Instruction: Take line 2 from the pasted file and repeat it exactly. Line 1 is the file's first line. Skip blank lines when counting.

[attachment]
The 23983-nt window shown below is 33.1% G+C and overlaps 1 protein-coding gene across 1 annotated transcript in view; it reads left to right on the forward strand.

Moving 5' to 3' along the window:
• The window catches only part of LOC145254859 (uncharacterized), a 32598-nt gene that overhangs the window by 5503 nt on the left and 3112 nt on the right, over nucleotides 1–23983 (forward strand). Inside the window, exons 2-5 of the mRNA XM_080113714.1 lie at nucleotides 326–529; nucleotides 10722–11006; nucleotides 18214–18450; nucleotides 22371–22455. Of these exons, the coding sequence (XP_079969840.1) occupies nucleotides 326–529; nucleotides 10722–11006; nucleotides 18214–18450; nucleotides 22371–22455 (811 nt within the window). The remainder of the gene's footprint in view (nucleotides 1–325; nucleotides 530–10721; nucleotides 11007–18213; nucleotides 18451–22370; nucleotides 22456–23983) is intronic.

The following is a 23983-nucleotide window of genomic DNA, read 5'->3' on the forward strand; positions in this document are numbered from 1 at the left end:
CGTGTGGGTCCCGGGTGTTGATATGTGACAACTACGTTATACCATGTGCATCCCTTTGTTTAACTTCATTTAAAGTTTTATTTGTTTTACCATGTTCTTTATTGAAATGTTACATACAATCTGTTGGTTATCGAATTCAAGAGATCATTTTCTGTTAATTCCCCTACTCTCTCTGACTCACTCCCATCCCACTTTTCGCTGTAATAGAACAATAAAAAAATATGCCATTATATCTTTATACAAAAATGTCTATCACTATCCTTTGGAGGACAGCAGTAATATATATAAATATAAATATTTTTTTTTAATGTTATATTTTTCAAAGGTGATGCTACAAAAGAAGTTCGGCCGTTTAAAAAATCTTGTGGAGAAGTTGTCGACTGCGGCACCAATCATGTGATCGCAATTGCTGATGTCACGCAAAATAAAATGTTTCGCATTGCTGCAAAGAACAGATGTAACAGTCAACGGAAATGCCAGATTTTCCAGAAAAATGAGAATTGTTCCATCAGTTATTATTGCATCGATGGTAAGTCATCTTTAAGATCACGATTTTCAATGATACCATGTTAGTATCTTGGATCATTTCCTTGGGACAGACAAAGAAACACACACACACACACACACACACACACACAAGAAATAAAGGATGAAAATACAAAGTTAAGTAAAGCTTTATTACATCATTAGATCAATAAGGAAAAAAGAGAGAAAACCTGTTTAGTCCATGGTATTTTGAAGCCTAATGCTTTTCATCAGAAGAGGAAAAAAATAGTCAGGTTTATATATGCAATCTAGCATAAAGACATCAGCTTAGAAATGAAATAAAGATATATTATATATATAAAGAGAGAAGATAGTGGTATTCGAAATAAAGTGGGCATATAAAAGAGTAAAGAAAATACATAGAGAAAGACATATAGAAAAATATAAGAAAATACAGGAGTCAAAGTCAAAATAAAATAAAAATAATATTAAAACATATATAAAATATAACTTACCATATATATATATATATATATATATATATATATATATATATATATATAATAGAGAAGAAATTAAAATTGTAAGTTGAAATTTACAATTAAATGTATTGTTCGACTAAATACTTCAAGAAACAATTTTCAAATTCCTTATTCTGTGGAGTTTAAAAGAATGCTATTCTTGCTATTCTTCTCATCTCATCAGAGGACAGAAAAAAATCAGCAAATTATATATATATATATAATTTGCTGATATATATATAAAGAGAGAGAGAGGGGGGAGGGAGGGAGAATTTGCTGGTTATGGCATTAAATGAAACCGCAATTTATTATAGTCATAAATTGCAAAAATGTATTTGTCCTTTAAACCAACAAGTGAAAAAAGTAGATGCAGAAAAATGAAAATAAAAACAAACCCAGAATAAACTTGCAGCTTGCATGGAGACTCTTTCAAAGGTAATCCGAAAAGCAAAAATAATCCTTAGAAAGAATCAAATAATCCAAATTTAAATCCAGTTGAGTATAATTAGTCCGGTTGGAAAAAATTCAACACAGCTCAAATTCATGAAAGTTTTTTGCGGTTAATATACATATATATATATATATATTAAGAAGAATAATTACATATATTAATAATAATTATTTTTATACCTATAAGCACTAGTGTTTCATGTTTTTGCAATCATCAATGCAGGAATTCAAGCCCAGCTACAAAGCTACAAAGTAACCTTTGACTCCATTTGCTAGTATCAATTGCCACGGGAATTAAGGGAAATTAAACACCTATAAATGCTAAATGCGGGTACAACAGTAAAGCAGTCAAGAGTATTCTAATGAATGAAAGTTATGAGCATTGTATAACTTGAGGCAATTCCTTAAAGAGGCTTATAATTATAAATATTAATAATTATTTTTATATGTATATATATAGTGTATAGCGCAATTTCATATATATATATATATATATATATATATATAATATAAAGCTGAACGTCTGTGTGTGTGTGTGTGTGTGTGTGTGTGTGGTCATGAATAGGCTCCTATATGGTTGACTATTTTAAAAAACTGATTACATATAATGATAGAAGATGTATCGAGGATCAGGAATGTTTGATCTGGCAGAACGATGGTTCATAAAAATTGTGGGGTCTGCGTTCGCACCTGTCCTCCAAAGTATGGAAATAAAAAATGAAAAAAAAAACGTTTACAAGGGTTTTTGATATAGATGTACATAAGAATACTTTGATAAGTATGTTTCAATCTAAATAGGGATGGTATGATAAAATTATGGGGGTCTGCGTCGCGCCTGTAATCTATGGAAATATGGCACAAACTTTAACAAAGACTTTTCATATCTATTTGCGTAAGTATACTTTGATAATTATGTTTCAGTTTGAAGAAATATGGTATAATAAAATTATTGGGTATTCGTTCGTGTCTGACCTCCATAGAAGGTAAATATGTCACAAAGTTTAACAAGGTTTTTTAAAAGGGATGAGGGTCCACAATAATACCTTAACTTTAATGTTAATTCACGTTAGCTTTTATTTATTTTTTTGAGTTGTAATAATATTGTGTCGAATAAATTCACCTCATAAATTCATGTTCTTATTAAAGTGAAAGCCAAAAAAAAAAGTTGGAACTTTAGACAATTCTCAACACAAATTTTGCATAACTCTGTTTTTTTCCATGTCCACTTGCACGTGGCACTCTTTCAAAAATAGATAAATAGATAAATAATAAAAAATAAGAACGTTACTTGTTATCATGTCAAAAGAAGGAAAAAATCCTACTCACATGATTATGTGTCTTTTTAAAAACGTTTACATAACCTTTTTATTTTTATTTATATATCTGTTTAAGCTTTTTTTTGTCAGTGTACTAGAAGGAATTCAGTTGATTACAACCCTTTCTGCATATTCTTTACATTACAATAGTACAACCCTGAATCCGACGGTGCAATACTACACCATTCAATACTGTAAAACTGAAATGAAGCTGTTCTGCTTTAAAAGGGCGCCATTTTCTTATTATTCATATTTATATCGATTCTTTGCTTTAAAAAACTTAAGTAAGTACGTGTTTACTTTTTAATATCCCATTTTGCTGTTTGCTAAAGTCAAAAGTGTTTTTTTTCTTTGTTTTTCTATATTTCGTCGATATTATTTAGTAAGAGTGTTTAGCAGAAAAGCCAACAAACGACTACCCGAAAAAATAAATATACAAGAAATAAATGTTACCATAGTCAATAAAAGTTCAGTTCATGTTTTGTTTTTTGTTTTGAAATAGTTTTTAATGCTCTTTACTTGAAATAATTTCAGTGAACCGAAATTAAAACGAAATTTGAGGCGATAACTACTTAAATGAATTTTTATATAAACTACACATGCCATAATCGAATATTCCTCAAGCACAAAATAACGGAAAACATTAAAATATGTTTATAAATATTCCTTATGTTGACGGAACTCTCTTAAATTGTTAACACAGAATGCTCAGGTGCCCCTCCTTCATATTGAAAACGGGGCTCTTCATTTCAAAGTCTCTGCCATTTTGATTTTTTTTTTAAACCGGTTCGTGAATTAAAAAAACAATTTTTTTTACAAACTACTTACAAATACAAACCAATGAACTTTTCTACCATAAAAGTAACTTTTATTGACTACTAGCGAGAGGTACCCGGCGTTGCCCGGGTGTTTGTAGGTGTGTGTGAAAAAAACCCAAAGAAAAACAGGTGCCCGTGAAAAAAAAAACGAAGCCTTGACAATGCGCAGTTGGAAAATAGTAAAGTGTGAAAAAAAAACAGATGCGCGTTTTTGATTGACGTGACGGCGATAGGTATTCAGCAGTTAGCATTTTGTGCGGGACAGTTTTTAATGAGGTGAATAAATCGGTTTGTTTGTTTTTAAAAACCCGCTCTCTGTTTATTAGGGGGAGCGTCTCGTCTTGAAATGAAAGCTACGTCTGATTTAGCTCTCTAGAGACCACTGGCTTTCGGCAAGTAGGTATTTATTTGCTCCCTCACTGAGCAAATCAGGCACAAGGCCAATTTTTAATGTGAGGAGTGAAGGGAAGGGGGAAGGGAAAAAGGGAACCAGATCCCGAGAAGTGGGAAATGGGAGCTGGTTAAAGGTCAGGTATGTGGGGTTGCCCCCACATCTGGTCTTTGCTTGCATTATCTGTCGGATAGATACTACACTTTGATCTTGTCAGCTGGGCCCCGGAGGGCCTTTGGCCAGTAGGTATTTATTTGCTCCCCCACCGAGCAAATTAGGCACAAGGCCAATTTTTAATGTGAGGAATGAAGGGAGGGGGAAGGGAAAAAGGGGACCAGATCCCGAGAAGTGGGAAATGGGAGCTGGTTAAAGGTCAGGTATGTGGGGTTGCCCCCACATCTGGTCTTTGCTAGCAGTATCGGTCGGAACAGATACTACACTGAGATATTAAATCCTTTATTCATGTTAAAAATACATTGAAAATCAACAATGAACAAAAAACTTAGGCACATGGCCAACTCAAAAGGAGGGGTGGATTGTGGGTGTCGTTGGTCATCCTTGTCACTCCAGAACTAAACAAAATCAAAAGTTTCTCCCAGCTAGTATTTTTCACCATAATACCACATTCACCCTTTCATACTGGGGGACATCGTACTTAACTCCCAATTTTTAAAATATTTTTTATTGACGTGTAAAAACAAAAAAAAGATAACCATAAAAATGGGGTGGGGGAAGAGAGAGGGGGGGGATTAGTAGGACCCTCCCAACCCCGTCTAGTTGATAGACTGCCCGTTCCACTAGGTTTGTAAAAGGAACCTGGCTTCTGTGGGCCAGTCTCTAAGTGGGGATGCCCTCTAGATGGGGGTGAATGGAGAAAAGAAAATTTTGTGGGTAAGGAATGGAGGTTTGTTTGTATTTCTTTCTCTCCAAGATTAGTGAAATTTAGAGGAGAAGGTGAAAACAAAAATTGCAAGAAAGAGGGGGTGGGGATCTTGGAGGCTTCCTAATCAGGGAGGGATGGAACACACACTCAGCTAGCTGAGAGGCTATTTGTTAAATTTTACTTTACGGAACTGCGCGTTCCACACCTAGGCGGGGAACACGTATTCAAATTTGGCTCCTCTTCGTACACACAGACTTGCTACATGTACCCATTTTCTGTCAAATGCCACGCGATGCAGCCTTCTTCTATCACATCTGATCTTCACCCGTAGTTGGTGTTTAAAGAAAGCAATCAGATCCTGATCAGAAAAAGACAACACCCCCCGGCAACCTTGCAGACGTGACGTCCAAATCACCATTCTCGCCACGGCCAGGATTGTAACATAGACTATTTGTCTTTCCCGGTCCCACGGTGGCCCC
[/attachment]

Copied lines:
Moving 5' to 3' along the window: